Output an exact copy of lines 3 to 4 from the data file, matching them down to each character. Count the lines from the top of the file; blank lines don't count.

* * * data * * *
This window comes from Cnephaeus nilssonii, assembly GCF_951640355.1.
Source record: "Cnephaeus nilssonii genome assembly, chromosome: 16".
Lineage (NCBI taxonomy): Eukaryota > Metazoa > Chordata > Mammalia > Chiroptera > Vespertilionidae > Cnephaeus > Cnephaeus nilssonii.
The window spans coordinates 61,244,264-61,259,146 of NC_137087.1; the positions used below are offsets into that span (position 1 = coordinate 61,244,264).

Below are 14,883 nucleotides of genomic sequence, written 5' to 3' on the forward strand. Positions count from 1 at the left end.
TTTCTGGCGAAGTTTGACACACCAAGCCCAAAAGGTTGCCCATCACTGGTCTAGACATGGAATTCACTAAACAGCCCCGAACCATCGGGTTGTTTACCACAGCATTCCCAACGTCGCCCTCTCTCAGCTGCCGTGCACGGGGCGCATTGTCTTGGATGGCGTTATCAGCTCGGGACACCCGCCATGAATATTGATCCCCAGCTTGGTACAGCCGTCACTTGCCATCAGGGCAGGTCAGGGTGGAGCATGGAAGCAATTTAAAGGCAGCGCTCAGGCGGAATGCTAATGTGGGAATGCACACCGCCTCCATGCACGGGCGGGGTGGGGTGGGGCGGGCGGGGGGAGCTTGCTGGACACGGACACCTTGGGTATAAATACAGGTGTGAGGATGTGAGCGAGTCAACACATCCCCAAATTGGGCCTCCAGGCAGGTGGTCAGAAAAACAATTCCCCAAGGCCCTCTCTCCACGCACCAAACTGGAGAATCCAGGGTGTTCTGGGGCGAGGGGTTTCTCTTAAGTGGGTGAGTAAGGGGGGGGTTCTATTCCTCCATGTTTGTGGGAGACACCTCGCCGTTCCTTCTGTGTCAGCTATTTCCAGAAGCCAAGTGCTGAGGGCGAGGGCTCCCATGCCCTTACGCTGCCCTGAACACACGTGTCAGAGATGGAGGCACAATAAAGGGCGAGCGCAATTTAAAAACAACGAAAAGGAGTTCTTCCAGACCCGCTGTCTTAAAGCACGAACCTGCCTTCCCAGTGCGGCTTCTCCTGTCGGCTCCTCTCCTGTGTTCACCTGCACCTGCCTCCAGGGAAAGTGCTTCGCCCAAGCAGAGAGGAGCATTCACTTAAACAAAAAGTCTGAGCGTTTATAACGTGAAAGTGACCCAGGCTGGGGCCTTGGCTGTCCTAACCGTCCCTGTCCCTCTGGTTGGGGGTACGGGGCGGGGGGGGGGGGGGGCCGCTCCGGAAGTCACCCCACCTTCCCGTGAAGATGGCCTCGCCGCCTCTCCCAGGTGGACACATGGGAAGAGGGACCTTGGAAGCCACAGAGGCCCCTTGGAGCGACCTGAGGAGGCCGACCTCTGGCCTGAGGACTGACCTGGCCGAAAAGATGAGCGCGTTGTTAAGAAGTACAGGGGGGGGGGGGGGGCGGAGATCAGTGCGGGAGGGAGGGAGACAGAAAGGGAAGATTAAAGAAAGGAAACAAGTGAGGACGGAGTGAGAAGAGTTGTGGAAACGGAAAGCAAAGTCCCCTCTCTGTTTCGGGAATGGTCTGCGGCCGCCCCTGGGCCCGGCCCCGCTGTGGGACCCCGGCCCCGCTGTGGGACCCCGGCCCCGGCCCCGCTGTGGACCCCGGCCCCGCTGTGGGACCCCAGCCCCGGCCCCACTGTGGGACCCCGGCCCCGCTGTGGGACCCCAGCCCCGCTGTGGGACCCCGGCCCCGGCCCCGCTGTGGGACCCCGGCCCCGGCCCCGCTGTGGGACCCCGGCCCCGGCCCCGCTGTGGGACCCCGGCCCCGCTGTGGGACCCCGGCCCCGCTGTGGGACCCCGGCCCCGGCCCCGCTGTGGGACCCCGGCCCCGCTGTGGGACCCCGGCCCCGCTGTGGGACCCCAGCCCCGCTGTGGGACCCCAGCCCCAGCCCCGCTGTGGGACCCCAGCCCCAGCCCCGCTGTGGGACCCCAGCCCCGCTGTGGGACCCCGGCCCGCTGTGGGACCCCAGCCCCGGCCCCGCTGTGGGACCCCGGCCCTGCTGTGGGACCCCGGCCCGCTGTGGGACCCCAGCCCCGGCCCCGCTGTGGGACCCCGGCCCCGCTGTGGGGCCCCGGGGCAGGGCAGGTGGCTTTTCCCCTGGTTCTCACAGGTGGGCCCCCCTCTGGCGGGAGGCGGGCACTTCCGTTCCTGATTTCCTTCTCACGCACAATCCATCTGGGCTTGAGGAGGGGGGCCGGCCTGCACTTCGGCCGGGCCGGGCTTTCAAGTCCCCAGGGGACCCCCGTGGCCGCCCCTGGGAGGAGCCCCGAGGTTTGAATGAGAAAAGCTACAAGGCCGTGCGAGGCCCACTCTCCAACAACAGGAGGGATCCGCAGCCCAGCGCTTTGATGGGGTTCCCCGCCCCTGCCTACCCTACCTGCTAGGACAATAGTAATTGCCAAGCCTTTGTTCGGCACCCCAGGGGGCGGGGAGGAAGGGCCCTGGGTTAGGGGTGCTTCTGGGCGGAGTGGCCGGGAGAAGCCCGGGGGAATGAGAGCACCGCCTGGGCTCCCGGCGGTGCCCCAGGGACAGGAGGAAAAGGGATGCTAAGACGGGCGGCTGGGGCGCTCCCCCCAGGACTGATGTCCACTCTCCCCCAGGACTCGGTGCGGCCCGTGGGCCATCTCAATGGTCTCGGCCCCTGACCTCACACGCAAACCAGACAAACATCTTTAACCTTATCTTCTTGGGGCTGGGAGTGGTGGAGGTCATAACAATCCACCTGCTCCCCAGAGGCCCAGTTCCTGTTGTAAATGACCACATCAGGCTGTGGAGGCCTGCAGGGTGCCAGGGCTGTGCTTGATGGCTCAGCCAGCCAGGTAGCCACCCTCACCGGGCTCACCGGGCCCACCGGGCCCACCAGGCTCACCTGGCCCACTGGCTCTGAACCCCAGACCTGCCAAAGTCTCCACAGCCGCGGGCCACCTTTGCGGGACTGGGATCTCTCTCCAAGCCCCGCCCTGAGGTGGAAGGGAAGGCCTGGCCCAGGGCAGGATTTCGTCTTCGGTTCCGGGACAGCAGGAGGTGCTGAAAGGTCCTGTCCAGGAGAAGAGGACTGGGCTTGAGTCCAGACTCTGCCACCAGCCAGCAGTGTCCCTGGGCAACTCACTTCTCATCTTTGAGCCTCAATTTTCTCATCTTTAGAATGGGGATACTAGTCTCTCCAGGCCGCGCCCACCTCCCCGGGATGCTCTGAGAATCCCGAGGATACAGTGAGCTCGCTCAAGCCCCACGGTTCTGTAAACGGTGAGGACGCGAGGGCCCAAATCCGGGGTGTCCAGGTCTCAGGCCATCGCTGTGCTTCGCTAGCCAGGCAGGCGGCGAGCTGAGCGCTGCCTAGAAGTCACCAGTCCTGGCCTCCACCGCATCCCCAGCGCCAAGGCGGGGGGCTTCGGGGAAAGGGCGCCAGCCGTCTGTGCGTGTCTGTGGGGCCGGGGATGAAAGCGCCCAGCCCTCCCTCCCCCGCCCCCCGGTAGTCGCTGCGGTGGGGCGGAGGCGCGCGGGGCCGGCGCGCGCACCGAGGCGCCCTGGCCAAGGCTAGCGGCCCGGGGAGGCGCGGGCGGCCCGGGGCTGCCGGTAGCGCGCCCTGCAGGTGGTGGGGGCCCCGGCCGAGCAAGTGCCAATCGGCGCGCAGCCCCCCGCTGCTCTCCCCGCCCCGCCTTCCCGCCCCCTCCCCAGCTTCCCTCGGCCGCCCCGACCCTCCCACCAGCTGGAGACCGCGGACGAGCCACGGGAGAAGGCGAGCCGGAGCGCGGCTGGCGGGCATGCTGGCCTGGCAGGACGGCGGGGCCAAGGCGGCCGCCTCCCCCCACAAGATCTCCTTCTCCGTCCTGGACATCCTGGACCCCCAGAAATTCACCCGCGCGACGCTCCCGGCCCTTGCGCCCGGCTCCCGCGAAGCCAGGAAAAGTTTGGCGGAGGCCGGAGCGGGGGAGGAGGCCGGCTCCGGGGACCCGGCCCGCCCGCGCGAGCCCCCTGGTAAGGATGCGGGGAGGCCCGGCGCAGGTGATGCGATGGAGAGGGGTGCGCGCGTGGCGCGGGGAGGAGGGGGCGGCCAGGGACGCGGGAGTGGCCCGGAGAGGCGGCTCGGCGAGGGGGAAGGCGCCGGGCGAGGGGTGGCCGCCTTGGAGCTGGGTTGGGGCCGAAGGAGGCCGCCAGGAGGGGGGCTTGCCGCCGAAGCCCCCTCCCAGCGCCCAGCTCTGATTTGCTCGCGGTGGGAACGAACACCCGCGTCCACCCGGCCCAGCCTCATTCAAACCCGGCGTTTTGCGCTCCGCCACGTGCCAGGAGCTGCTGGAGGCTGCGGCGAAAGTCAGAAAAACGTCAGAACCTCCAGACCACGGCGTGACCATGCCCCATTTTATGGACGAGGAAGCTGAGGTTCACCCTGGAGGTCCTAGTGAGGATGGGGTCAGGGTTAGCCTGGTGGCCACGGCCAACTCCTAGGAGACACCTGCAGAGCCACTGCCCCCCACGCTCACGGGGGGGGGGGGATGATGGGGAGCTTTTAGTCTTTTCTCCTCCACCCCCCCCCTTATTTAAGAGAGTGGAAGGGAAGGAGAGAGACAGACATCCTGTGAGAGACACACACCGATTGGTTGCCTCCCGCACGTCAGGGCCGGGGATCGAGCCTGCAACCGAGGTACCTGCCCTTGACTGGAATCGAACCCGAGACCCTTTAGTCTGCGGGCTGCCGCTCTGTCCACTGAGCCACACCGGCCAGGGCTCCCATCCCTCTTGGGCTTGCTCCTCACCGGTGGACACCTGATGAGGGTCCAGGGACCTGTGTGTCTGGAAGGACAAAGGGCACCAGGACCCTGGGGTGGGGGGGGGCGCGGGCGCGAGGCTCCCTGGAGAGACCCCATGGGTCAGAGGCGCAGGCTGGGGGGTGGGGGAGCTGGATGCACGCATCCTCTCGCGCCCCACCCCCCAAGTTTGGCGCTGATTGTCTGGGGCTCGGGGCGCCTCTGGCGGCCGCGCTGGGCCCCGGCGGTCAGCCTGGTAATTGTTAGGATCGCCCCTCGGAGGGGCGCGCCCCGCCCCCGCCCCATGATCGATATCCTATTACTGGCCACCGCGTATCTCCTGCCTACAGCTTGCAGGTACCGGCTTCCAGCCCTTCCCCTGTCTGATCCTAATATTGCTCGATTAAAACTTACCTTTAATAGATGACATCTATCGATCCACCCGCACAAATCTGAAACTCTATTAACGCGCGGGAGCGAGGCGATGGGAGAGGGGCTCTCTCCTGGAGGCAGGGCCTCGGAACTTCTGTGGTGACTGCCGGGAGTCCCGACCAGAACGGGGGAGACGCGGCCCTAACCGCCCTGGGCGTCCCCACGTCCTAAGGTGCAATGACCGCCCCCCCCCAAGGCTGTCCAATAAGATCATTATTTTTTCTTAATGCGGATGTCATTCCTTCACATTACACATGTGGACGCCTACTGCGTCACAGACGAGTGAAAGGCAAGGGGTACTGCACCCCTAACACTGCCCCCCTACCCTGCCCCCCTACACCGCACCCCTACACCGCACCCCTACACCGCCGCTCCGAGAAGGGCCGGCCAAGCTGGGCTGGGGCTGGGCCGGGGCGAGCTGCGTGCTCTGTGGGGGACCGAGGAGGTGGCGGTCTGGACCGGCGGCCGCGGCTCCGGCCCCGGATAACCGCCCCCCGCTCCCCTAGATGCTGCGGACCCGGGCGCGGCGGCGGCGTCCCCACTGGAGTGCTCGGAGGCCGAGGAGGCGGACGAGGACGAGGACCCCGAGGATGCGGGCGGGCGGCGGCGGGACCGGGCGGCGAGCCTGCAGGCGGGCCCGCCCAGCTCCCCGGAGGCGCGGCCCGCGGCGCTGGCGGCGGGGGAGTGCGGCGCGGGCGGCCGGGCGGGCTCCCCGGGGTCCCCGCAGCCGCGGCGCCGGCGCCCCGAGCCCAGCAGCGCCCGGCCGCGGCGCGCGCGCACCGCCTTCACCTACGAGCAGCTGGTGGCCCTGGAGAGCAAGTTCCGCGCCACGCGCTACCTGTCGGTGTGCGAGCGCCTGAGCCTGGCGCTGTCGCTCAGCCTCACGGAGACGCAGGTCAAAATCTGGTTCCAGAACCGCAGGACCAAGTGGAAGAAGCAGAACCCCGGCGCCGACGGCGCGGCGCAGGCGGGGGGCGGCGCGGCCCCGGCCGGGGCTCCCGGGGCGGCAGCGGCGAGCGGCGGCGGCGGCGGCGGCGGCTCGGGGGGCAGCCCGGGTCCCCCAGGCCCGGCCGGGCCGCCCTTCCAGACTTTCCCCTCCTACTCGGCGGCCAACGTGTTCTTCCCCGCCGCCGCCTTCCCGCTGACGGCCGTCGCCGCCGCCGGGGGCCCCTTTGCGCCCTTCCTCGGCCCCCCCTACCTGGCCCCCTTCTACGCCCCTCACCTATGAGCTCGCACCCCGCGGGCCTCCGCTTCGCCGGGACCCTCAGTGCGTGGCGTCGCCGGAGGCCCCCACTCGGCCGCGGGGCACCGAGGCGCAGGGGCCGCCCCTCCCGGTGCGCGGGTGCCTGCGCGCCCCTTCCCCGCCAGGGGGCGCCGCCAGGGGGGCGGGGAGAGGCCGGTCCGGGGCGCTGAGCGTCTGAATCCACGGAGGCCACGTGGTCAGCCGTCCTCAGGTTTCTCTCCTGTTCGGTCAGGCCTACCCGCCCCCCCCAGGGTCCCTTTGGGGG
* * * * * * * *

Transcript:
Lineage (NCBI taxonomy): Eukaryota > Metazoa > Chordata > Mammalia > Chiroptera > Vespertilionidae > Cnephaeus > Cnephaeus nilssonii.
The window spans coordinates 61,244,264-61,259,146 of NC_137087.1; the positions used below are offsets into that span (position 1 = coordinate 61,244,264).